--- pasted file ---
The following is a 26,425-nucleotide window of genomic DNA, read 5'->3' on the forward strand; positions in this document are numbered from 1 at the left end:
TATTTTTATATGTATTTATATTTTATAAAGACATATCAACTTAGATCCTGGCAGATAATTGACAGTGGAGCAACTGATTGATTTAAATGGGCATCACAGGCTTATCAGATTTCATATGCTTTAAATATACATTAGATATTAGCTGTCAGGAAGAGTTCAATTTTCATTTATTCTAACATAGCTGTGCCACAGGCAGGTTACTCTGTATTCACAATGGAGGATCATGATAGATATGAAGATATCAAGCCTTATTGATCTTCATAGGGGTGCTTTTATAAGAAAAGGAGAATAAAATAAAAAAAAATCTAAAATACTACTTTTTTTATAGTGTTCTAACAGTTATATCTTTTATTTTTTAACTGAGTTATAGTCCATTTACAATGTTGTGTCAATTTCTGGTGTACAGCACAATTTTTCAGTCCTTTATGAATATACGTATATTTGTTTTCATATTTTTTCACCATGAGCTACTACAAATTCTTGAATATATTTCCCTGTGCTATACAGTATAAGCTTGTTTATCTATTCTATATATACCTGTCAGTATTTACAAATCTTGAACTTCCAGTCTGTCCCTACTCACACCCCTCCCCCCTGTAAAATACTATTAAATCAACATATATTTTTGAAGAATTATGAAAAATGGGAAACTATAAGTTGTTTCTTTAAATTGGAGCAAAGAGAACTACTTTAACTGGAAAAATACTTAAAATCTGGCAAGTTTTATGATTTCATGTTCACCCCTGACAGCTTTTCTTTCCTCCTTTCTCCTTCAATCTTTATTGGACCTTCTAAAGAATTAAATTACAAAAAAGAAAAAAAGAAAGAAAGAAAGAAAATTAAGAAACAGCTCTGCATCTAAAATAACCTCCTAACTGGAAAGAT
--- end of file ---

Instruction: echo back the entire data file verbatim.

The following is a 26,425-nucleotide window of genomic DNA, read 5'->3' on the forward strand; positions in this document are numbered from 1 at the left end:
TATTTTTATATGTATTTATATTTTATAAAGACATATCAACTTAGATCCTGGCAGATAATTGACAGTGGAGCAACTGATTGATTTAAATGGGCATCACAGGCTTATCAGATTTCATATGCTTTAAATATACATTAGATATTAGCTGTCAGGAAGAGTTCAATTTTCATTTATTCTAACATAGCTGTGCCACAGGCAGGTTACTCTGTATTCACAATGGAGGATCATGATAGATATGAAGATATCAAGCCTTATTGATCTTCATAGGGGTGCTTTTATAAGAAAAGGAGAATAAAATAAAAAAAAATCTAAAATACTACTTTTTTTATAGTGTTCTAACAGTTATATCTTTTATTTTTTAACTGAGTTATAGTCCATTTACAATGTTGTGTCAATTTCTGGTGTACAGCACAATTTTTCAGTCCTTTATGAATATACGTATATTTGTTTTCATATTTTTTCACCATGAGCTACTACAAATTCTTGAATATATTTCCCTGTGCTATACAGTATAAGCTTGTTTATCTATTCTATATATACCTGTCAGTATTTACAAATCTTGAACTTCCAGTCTGTCCCTACTCACACCCCTCCCCCCTGTAAAATACTATTAAATCAACATATATTTTTGAAGAATTATGAAAAATGGGAAACTATAAGTTGTTTCTTTAAATTGGAGCAAAGAGAACTACTTTAACTGGAAAAATACTTAAAATCTGGCAAGTTTTATGATTTCATGTTCACCCCTGACAGCTTTTCTTTCCTCCTTTCTCCTTCAATCTTTATTGGACCTTCTAAAGAATTAAATTACAAAAAAGAAAAAAAGAAAGAAAGAAAGAAAATTAAGAAACAGCTCTGCATCTAAAATAACCTCCTAACTGGAAAGAT